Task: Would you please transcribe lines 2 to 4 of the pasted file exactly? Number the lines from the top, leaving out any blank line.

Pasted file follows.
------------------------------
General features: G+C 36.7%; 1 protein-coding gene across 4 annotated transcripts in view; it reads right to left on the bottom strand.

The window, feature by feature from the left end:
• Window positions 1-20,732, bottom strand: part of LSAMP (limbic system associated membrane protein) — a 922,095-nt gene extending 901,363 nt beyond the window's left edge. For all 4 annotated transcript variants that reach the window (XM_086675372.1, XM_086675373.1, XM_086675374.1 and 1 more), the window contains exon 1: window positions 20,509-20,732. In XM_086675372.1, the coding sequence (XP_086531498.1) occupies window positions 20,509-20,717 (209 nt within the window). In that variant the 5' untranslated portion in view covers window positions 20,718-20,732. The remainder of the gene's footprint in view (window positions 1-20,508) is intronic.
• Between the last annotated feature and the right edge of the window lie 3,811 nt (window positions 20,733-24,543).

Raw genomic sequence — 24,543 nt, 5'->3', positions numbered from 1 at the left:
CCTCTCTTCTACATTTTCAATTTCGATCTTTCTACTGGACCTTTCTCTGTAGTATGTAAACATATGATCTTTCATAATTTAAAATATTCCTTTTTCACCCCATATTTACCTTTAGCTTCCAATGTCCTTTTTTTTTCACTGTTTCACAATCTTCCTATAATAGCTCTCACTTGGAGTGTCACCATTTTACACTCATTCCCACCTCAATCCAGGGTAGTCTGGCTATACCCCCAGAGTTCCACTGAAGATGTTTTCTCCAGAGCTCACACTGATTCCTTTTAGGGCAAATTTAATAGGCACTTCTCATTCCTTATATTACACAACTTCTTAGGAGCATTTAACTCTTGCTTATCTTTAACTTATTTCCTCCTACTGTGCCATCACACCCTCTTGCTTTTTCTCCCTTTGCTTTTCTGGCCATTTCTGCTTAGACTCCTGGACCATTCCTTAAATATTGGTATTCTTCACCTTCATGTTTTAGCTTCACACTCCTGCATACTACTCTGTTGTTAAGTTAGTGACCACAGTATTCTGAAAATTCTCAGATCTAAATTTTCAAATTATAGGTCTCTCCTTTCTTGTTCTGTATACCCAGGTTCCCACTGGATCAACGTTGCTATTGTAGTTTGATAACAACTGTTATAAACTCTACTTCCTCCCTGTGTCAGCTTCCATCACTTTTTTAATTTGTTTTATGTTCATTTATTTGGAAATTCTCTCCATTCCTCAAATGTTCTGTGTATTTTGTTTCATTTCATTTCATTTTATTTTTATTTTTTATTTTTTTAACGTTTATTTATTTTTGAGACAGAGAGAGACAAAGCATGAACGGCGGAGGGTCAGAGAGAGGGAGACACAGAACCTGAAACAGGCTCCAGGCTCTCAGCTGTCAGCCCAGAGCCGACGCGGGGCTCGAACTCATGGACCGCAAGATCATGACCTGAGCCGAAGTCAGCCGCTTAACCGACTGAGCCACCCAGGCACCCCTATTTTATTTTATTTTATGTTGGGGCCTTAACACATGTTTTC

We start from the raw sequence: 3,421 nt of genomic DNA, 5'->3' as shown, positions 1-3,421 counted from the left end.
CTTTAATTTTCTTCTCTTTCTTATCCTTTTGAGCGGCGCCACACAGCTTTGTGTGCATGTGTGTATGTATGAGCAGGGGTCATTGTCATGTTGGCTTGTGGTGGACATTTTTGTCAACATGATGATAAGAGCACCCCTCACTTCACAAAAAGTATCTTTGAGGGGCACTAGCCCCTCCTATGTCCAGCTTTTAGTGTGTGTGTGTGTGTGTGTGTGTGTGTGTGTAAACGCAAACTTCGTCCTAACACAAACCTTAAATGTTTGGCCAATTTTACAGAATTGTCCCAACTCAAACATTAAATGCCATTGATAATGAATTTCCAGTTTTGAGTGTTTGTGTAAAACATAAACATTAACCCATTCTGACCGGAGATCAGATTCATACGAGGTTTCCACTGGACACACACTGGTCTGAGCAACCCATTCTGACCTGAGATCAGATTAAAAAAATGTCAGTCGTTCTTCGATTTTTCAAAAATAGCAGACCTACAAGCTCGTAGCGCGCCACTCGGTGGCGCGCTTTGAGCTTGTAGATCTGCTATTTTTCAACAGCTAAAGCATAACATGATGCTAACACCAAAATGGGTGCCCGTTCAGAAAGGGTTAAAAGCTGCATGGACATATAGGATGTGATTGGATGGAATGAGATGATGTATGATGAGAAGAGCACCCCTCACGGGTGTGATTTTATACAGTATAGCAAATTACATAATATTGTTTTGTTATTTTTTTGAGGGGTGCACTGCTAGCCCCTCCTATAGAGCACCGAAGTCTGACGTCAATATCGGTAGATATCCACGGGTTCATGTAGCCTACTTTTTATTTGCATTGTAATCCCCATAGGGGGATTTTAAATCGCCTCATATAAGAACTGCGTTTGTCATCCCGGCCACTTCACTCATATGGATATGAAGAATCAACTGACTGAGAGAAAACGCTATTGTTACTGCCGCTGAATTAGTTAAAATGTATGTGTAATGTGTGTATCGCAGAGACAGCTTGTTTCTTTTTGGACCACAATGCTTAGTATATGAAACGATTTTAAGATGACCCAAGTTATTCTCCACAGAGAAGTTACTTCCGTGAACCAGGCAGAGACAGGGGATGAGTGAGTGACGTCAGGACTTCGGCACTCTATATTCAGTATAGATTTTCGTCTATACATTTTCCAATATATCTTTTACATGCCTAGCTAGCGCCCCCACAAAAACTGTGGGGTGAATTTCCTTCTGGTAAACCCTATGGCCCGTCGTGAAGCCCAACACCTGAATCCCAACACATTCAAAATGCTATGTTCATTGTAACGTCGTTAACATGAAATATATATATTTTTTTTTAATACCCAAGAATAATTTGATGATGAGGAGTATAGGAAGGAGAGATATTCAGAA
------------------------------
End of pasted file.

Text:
The window, feature by feature from the left end:
• Window positions 1-20,732, bottom strand: part of LSAMP (limbic system associated membrane protein) — a 922,095-nt gene extending 901,363 nt beyond the window's left edge. For all 4 annotated transcript variants that reach the window (XM_086675372.1, XM_086675373.1, XM_086675374.1 and 1 more), the window contains exon 1: window positions 20,509-20,732. In XM_086675372.1, the coding sequence (XP_086531498.1) occupies window positions 20,509-20,717 (209 nt within the window). In that variant the 5' untranslated portion in view covers window positions 20,718-20,732. The remainder of the gene's footprint in view (window positions 1-20,508) is intronic.
• Between the last annotated feature and the right edge of the window lie 3,811 nt (window positions 20,733-24,543).